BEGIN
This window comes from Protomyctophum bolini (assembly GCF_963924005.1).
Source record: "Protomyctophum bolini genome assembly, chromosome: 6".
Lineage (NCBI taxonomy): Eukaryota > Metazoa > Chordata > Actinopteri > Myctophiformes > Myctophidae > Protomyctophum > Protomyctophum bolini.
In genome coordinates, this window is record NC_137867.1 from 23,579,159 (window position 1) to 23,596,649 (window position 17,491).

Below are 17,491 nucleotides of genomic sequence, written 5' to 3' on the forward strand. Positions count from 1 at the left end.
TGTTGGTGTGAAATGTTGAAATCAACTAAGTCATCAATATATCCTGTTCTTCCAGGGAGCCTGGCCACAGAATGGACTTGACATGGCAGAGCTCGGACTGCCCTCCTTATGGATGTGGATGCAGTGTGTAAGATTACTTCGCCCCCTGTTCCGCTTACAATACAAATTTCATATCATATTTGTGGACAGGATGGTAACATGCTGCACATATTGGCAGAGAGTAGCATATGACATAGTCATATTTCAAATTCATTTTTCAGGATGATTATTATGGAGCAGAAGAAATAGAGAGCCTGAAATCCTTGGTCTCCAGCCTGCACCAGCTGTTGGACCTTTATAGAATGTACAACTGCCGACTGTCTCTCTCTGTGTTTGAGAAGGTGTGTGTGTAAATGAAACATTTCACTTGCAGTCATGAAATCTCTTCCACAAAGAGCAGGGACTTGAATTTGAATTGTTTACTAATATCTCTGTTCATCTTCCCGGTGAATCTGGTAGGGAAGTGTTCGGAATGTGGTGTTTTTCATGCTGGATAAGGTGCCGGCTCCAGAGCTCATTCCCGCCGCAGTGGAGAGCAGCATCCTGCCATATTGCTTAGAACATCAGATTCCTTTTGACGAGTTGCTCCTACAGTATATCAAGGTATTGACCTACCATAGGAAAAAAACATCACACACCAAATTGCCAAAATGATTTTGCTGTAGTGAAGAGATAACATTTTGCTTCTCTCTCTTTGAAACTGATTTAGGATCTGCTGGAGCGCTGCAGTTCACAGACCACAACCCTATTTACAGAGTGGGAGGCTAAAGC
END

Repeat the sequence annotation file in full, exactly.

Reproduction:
This window comes from Protomyctophum bolini (assembly GCF_963924005.1).
Source record: "Protomyctophum bolini genome assembly, chromosome: 6".
Lineage (NCBI taxonomy): Eukaryota > Metazoa > Chordata > Actinopteri > Myctophiformes > Myctophidae > Protomyctophum > Protomyctophum bolini.
In genome coordinates, this window is record NC_137867.1 from 23,579,159 (window position 1) to 23,596,649 (window position 17,491).

Below are 17,491 nucleotides of genomic sequence, written 5' to 3' on the forward strand. Positions count from 1 at the left end.
TGTTGGTGTGAAATGTTGAAATCAACTAAGTCATCAATATATCCTGTTCTTCCAGGGAGCCTGGCCACAGAATGGACTTGACATGGCAGAGCTCGGACTGCCCTCCTTATGGATGTGGATGCAGTGTGTAAGATTACTTCGCCCCCTGTTCCGCTTACAATACAAATTTCATATCATATTTGTGGACAGGATGGTAACATGCTGCACATATTGGCAGAGAGTAGCATATGACATAGTCATATTTCAAATTCATTTTTCAGGATGATTATTATGGAGCAGAAGAAATAGAGAGCCTGAAATCCTTGGTCTCCAGCCTGCACCAGCTGTTGGACCTTTATAGAATGTACAACTGCCGACTGTCTCTCTCTGTGTTTGAGAAGGTGTGTGTGTAAATGAAACATTTCACTTGCAGTCATGAAATCTCTTCCACAAAGAGCAGGGACTTGAATTTGAATTGTTTACTAATATCTCTGTTCATCTTCCCGGTGAATCTGGTAGGGAAGTGTTCGGAATGTGGTGTTTTTCATGCTGGATAAGGTGCCGGCTCCAGAGCTCATTCCCGCCGCAGTGGAGAGCAGCATCCTGCCATATTGCTTAGAACATCAGATTCCTTTTGACGAGTTGCTCCTACAGTATATCAAGGTATTGACCTACCATAGGAAAAAAACATCACACACCAAATTGCCAAAATGATTTTGCTGTAGTGAAGAGATAACATTTTGCTTCTCTCTCTTTGAAACTGATTTAGGATCTGCTGGAGCGCTGCAGTTCACAGACCACAACCCTATTTACAGAGTGGGAGGCTAAAGC